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Enterprise Power Supply

Finding the Right Technology to Solve the Datacenter Power Challenge

Mar 31, 2022
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Digitization and the rapid deployment of cloud services have boosted the growth of datacenters worldwide. Datacenters consume close to one percent of global electricity, a number that is only expected to grow. Industry trends, such as metaverse and augmented and virtual reality, will continue to demand more energy than the planet can sustainably produce. While increasing renewable energy contribution is a step in the right direction, it is not enough, and energy efficiency is another area of focus that targets the nearly 40 percent of datacenter operational costs due to energy consumption by servers and their cooling systems.

Global standards for datacenter power supplies also continue to evolve toward higher efficiencies. The Open Compute Project (OCP) 3.0 offers further optimization of hardware that lowers energy consumption, and the 80 Plus Platinum and Titanium certification requirements as well as EU’s Ecodesign in Europe (ErP) Lot 9 regulations continue to evolve (Table 1). The next update to Lot 9 is already scheduled for January 2026.

EfficiencyPower Factor80 Plus
RequirementOutput/Load10%20%50%100%10%20%50%100%230 V non-redundant230 V redundant
Lot 9
(March 2020)
Lot 9
(Jan. 2023)

Table 1: Lot 9 and 80plus have similar requirements with 80plus titanium applications demanding a >98.5% pfc peak efficiency

Power architecture evolution

As processor and server power is increasing, datacenters are using more power per rack. They now need 2-4 kW discreet blocks with the industry trending toward even higher power densities.i Distributing this power at the first-generation 12 V levels means having to handle much higher currents. To provide 1 kW to a server rack, the traditional 12-V architecture needs to deliver 83 A of current. To control I2R losses and address safety concerns, more copper would be needed in the wiring harness of such a system.

A one-percent efficiency improvement can result in saving kilowatts at datacenter level and second-generation power architectures, using 48 V (Figure 1), result in 16-times lower I2R losses while still being below the UL-60950-1 standard 60 V DC Safety Extra – Low Voltage (SELV) limit beyond which additional insulation, spacing, and testing are required. To meet new energy efficiency requirements, the enterprise datacenter power sector is therefore adopting a 48 V architecture.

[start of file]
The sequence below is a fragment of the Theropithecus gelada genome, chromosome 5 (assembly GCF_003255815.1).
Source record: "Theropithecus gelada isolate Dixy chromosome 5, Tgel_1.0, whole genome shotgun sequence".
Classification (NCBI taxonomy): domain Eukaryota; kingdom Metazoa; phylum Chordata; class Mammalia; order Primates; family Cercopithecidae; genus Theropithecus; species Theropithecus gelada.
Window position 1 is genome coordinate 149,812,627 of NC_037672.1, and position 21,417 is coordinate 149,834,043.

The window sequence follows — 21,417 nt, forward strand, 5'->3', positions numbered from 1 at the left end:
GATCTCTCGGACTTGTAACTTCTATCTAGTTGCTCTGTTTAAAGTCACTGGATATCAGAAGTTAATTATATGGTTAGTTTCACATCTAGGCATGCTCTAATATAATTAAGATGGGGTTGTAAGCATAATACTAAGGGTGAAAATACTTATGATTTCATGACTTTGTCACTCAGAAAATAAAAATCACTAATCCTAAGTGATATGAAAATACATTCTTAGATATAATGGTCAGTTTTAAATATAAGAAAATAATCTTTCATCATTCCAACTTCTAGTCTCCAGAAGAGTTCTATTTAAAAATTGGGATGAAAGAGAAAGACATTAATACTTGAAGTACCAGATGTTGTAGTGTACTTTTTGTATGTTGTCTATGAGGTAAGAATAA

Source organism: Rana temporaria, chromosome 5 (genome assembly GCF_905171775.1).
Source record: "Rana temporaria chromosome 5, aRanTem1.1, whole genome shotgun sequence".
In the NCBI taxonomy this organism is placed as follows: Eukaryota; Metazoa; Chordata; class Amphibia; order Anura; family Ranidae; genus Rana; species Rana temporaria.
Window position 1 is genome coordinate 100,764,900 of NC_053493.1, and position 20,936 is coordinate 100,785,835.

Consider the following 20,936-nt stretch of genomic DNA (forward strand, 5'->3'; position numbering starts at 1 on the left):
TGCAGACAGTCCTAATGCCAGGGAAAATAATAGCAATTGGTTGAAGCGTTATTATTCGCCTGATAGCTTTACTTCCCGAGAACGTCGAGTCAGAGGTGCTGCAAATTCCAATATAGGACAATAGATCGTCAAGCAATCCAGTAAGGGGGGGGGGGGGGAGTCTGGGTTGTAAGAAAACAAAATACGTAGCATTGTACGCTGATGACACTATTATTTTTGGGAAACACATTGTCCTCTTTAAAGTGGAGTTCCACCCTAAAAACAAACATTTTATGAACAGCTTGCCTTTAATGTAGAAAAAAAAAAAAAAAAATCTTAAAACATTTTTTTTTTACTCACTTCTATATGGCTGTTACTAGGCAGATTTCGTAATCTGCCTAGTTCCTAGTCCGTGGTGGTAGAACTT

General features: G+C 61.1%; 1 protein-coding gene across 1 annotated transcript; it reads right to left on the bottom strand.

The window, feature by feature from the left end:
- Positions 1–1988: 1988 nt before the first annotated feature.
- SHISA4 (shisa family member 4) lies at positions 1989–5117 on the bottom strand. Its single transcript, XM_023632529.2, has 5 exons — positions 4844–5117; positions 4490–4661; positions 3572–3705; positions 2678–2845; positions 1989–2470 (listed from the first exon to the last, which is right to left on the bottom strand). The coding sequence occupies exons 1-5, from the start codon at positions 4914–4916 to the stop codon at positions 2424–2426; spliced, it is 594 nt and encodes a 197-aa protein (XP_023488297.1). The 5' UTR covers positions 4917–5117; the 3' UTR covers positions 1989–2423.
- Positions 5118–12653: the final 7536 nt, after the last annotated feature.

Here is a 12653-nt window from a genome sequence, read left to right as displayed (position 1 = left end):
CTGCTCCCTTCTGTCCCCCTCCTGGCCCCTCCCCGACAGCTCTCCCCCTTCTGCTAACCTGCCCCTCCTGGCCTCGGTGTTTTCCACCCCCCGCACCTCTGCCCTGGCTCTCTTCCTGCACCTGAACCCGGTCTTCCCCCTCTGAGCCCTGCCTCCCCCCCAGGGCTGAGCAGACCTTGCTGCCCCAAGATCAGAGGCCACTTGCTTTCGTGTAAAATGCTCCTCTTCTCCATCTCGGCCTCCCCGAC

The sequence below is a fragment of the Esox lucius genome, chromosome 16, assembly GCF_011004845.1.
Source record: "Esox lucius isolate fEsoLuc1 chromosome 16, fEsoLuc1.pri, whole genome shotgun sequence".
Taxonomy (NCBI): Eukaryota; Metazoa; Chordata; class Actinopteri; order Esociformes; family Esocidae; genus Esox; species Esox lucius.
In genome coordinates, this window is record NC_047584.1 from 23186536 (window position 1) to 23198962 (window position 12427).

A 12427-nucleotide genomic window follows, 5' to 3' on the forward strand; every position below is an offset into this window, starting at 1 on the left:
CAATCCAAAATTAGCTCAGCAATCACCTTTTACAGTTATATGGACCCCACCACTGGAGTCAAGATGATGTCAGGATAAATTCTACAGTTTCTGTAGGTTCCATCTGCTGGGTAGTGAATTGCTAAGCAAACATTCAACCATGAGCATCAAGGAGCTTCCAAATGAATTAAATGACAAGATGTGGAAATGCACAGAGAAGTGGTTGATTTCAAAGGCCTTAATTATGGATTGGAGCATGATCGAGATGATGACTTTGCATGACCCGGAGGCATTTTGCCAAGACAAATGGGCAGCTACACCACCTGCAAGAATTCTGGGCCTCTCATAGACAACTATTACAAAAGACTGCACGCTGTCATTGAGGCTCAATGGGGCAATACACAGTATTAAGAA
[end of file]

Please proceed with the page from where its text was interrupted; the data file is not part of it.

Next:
Generation 2 rack systems, built out as discrete 2-4 kW power blocks, replace the massive high-voltage Uninterruptible Power Supply (UPS) and Power Distribution Units (PDUs) from Generation 1 with smaller UPSs per rack that are charged using a 48 V DC supply. The AC-DC and DC-DC supplies not only operate each server board but charge the UPS battery. The removal of load sharing and redundancy from Generation 1 leads to the requirement for each power supply to operate at close to full (100%) load.

Illustrated infograph explaining the energy savings from a Generation 2 power architecture.
Figure 1: The global energy savings from Generation 2 power architectures can be equivalent to 27 1-GW nuclear power plants. Source: Fred Lee, Power Architecture for the Next Generation of Datacenter.

Challenges to server PSUs

Apart from the challenges due to the changes discussed above, it is worth noting that the OCP 3.0, Open Rack V.2 (ORV) and Bitcoin/mining power supply units (PSUs) require a move beyond 2 kW to the 3-4 kW range. Rack manufacturers continue to call for small form factors and low profiles of 40 mm (height), high power density, effective and low-cost thermal management, and EMI design to manage the high-speed switching that reduces size of the magnetics. In addition, there is requirement for full digital control and design flexibility from using power MOSFETs mounted on a daughter card.